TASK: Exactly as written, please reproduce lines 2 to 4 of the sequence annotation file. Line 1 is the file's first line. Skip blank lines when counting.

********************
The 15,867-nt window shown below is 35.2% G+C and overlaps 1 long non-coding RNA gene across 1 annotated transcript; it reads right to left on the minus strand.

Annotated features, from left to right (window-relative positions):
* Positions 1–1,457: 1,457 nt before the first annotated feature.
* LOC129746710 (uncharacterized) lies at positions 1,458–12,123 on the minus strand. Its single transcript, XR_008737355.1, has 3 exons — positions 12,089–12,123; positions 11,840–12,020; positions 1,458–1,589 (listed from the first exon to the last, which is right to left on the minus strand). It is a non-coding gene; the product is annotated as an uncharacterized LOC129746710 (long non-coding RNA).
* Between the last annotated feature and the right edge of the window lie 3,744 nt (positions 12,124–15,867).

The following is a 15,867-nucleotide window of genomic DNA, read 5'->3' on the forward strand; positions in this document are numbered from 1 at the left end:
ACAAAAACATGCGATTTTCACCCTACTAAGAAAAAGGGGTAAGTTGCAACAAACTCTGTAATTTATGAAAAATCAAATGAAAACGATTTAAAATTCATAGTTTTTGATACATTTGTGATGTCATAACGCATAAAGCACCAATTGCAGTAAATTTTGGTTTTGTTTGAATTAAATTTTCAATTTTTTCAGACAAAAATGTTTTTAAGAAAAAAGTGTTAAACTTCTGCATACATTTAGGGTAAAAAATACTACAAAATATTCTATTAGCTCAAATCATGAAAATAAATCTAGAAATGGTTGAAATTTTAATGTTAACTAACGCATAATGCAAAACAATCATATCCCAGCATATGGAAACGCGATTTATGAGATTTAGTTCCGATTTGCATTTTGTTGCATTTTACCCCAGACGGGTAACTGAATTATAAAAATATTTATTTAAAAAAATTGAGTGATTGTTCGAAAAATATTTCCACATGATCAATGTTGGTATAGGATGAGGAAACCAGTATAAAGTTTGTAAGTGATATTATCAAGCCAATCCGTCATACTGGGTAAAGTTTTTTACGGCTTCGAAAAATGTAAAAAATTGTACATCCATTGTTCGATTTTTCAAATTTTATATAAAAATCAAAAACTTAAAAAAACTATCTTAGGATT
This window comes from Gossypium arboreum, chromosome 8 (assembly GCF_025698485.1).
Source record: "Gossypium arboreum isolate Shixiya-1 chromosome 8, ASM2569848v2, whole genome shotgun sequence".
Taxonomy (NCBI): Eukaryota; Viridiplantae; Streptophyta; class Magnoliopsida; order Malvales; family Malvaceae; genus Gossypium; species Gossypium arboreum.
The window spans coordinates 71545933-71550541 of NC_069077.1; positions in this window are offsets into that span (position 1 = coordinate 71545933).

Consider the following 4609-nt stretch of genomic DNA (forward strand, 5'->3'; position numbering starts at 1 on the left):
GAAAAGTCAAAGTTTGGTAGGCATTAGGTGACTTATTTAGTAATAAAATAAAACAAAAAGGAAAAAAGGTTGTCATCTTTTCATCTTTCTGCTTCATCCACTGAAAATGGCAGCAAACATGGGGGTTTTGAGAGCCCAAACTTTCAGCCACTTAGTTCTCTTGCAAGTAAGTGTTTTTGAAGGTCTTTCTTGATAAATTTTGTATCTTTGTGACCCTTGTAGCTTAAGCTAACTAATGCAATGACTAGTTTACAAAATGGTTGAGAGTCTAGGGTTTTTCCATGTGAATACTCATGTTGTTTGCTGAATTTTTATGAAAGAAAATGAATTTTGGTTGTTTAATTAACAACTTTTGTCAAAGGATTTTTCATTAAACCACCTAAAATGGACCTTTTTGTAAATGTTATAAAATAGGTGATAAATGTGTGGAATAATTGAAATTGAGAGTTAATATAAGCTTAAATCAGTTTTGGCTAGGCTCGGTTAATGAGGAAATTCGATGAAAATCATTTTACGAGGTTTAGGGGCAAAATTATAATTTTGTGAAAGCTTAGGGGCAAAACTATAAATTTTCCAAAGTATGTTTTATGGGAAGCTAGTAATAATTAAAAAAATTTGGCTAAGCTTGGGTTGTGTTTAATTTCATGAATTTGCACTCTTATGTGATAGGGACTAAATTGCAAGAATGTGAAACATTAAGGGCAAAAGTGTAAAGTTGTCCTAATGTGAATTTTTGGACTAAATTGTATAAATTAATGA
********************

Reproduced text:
Annotated features, from left to right (window-relative positions):
* Positions 1–1,457: 1,457 nt before the first annotated feature.
* LOC129746710 (uncharacterized) lies at positions 1,458–12,123 on the minus strand. Its single transcript, XR_008737355.1, has 3 exons — positions 12,089–12,123; positions 11,840–12,020; positions 1,458–1,589 (listed from the first exon to the last, which is right to left on the minus strand). It is a non-coding gene; the product is annotated as an uncharacterized LOC129746710 (long non-coding RNA).